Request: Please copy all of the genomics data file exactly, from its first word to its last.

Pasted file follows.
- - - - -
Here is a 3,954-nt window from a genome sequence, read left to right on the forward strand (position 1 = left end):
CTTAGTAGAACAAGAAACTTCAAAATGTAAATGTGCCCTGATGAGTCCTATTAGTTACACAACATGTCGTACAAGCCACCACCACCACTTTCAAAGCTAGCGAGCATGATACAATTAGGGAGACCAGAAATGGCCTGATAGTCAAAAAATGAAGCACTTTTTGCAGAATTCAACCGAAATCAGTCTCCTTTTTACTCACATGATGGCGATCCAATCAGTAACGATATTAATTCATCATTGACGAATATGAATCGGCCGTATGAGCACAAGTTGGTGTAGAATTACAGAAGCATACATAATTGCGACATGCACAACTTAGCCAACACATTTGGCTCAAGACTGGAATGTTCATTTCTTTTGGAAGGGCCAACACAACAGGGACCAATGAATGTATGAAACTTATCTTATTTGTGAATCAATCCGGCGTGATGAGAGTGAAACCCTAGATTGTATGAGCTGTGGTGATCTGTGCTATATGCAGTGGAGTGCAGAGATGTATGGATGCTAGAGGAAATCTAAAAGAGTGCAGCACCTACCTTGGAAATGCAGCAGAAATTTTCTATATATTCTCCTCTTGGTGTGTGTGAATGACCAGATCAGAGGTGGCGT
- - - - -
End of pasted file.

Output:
Here is a 3,954-nt window from a genome sequence, read left to right on the forward strand (position 1 = left end):
CTTAGTAGAACAAGAAACTTCAAAATGTAAATGTGCCCTGATGAGTCCTATTAGTTACACAACATGTCGTACAAGCCACCACCACCACTTTCAAAGCTAGCGAGCATGATACAATTAGGGAGACCAGAAATGGCCTGATAGTCAAAAAATGAAGCACTTTTTGCAGAATTCAACCGAAATCAGTCTCCTTTTTACTCACATGATGGCGATCCAATCAGTAACGATATTAATTCATCATTGACGAATATGAATCGGCCGTATGAGCACAAGTTGGTGTAGAATTACAGAAGCATACATAATTGCGACATGCACAACTTAGCCAACACATTTGGCTCAAGACTGGAATGTTCATTTCTTTTGGAAGGGCCAACACAACAGGGACCAATGAATGTATGAAACTTATCTTATTTGTGAATCAATCCGGCGTGATGAGAGTGAAACCCTAGATTGTATGAGCTGTGGTGATCTGTGCTATATGCAGTGGAGTGCAGAGATGTATGGATGCTAGAGGAAATCTAAAAGAGTGCAGCACCTACCTTGGAAATGCAGCAGAAATTTTCTATATATTCTCCTCTTGGTGTGTGTGAATGACCAGATCAGAGGTGGCGT